Mendelssohn Lobgesang with the LSO

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Bonn, 9 October 2016 – 4* review written by Jens Klier

“The chorale ["Alles was Odem hat "] was superbly intonate, energetic, persuasive, dynamic and sophisticated in expression, as only the Monteverdi Choir can achieve.”

“With heightened anticipation the voices of the choir - matching the orchestra in compact force - frantically and skilfully illustrated the effervescent, joyful fury that subsided from the dynamic and contrasting articulation and speaks for Beethoven’s revolutionary extremity.”

General Anzeiger – review written by Bernhard Hartmann

“Comparatively rarely heard is Beethoven's setting of the Goethe poems 'Meeresstille' and 'Glückliche Fahrt' for choir and orchestra. From the first chord, the Gardiner-founded Monteverdi Choir demonstrated its exceptional talents. Singing 'Keine Luft von keiner Seit' in a quiet, timid manner, their articulate silences make the distress seem almost physically palpable."

“The choir numbers of symphony-cantata were simply sung superb.”

Deutsche Welle – review written by Rick Fuller

“Conductor John Eliot Gardiner, the Monteverdi Choir, the London Symphony Orchestra and three superb vocal soloists (sopranos Ludy Crowe and Jurgita Adamonyté and tenor Patrick Grahl) achieved a perfect blend of musical textures from quiet to fortissimo in the Beethoven Hall, and were rewarded by long standing ovations.

Essen, 10 October 2016

Westdeutsche Allgemeine Zeitung – review

“In the Beethoven cantata the brilliant choir showcased its strengths, combining all the virtues of the great English choral tradition: noble tone balance and polished sound alongside perfect articulation.”

Halterner Zeitung – review written by Klaus Stübler

“The forty-voice strong Monteverdi Choir delivered a delightful interpretation of both poems by Goethe, managing an impressive contrast of the most tender pianissimo with sonorous sound, and all with perfect German pronunciation.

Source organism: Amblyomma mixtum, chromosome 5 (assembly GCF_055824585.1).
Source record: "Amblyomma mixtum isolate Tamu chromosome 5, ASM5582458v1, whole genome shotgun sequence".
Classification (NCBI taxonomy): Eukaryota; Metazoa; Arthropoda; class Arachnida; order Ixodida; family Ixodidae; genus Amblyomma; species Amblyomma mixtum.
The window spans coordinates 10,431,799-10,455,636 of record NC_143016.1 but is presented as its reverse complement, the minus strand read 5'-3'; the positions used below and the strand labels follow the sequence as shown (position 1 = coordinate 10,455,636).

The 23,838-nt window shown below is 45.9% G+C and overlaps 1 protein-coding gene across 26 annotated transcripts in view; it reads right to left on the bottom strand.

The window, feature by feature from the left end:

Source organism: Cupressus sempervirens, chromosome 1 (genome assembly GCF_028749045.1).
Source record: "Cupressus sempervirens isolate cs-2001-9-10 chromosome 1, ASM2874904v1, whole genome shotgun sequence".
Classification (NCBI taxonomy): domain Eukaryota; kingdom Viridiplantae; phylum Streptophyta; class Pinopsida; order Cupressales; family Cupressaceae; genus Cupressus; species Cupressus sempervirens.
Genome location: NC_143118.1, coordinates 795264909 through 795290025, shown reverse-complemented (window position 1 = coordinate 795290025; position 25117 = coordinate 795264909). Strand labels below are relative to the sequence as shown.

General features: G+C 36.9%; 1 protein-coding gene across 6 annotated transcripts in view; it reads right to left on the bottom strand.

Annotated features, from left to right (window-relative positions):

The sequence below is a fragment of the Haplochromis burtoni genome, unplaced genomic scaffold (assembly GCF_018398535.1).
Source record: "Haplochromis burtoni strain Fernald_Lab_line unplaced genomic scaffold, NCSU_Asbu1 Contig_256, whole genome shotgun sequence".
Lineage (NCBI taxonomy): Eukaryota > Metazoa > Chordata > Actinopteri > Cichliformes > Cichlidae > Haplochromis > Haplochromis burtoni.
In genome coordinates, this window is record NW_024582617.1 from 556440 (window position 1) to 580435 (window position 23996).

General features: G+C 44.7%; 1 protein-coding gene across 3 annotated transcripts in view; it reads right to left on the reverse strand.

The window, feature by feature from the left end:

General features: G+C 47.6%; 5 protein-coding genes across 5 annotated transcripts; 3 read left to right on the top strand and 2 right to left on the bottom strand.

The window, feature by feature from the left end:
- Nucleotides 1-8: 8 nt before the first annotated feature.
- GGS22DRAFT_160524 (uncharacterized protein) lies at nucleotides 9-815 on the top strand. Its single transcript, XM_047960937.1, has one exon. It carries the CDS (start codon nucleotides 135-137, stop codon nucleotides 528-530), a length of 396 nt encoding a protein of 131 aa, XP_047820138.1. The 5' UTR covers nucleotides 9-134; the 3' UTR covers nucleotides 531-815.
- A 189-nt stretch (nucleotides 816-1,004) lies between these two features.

In Mendelssohn`s "Lobgesang", considered to be his second symphony and also a great spiritual work, the choir - originally founded by Gardiner - was again the main attraction: inspired and compelling in the chorale, vociferous jubilation in praise of God.”

London, 16 & 20 October 2016

Sunday Times, by Paul Driver

"Rarely performed music from Germany tells the history of a country”
"brilliant Monteverdi Choir"

The Arts Desk - 10 questions to conductor John Eliot Gardiner

"Mendelssohn and Monteverdi still challenge a musical explorer"

Classical Source - review written by Peter Reed

"You might think that the ‘Nun danket alle Gott’ chorale would round things off, but that would deny us a bracing fugal sign-off from the Monteverdi Choir at its agile best. Gardiner and his forces performed with enormous conviction and swagger, delivering old certainties of sacred and secular pride in a way to make your eyes prick."

Düsseldorf, 23 October 2016

 Rheinische Post review, Norbert Laufer

"It was a brilliant performance.”
"[...] Gardiner and the Choir always put on a steely front. The delicate side of the sound spectrum didn't fall short either, especially where Mendelssohn's melodies were shaped in such a way that their blissfulness became palpable.” 
"an uplifting evening"

Westdeutsche Zeitung review, Lars Wallerang

"The brilliant London Symphony Orchestra and the excellent Monteverdi Choir, under the direction of a detail-oriented worker such as Sir Gardiner, formed technically and musically speaking a highly competent team in performing this sacred music of Romantic character in the Tonhalle."

Mannheim, 24 October 2016

Mannheimer Morgen review, Hans-Günter Fischer

"In Mannheim about 50 singers appear in the first half, in Beethoven's 'Meeresstille' and 'glückliche Fahrt'. With impeccable articulation, even in the soft twilight of the motionless water, and, of course, perfectly flawless German, as may be expected from the choir, which has been globally acknowledged for its 'Pilgrimage' of all Bach's spiritual cantatas."